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5 Ways to Help Kids Be Good Friends

two friends playing

“ The only way to have a friend is to be one.”

Ralph Waldo Emerson

August 7th was Friendship Day, an international holiday for celebrating friendship and recognizing the importance of global bonding. In addition, August, for many families, marks the beginning of back-to-school season. As excited as parents and kids are for school, there tends to be some concern about how children will adjust to their new classroom. In short, will they get along with the other kids and be able to make friends?

Although we send kids to school for academic learning, their social learning is a huge part of their education. Some kids are social butterflies, while quieter kids may find this time of year somewhat daunting. Here are some tips for supporting your kids and helping them BOTH make new friends and be good friends to others.

Model Positive Social Behavior

Children are natural copycats and love to follow in the footsteps of the adults in their lives. The way that parents and childcare workers interact with each other, and other children, provides a guide for children to follow as they interact with their peers. Being patient, using kind words, and listening when others speak are great positive interactions to model for your kids.

Teach Empathy

Empathy is one of the most important factors in being able to make and keep friends. Children, especially younger ones, are much more ego-centric and often struggle to consider the needs/feelings of others before themselves. Teaching children empathy allows them to build stronger relationships, avoid bullying, and develop teamwork skills.

Make Time to Practice

Kids who struggle with large group environments can greatly benefit from opportunities to practice their social skills. Consider planning a trip to the playground or a play date that will allow your child to prepare before being thrust into a bigger group environment.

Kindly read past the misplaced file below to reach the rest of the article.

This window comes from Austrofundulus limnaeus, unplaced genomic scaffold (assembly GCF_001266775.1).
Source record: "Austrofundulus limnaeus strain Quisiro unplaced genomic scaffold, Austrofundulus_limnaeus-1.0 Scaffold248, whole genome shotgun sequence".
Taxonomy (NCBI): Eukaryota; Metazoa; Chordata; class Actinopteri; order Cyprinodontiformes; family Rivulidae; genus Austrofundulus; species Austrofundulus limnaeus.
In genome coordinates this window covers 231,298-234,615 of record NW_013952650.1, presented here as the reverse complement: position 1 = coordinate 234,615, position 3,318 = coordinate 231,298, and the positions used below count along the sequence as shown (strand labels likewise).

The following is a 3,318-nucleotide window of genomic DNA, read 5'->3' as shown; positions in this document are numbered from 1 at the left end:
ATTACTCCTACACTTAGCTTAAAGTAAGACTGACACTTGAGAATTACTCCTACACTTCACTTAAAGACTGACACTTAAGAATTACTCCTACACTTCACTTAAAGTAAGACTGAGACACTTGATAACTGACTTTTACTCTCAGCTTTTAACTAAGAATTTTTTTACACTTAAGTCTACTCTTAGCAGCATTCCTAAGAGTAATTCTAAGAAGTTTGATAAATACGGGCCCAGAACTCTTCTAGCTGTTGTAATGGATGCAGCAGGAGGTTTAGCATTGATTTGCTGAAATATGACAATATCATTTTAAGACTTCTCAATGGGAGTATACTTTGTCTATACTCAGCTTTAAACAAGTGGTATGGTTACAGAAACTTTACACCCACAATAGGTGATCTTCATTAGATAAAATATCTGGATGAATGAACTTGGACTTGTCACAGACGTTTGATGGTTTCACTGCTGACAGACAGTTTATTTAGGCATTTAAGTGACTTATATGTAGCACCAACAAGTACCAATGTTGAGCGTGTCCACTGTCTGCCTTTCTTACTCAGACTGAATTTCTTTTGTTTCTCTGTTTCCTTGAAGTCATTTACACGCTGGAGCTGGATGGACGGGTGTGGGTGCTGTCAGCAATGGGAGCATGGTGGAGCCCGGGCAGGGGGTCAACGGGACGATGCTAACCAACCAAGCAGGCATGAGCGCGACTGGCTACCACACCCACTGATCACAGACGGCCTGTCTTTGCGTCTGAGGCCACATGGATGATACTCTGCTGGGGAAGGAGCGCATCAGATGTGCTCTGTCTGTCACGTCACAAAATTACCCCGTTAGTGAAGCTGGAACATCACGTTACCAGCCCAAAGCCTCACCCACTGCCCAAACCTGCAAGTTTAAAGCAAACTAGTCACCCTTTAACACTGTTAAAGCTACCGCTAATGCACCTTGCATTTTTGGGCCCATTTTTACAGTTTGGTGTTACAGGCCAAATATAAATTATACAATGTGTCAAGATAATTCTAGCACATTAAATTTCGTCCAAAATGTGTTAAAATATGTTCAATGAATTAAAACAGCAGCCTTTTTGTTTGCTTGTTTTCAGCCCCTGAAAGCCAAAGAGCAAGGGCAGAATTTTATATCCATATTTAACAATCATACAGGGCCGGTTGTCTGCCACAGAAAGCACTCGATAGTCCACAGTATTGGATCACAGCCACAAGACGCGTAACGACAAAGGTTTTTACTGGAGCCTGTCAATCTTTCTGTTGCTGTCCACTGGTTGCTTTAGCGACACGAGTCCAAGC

Coach Your Kids

Being prepared can make kids feel a lot more confident when faced with social conflict. Consider talking about conflicts your children may face and give them the skills to handle them. Roleplaying scenarios is a great way to provide your child with a toolbox for dealing with difficult interactions before they occur.

Teach Children to Apologize

Forced apologies don’t help, however teaching the importance of a genuine apology can go a long way in fostering good relationships. Rather than forcing an apology or threatening punishment, focus on the feelings and consequences of the situation. Teaching children the importance of apologizing helps them know when they need to say they’re sorry and help them accept others’ apologies as well.

For children who are having trouble making friends, it’s important for their parents and childcare workers to communicate and address concerns as they arise. Childwatch is a great source for helping monitor and communicate about social developments as they occur. That said, all children develop at their own pace. It’s okay to be the most popular kid in the room or the one who prefers to play alone, as long as they have the skills necessary to interact with others and make friends when they’re ready.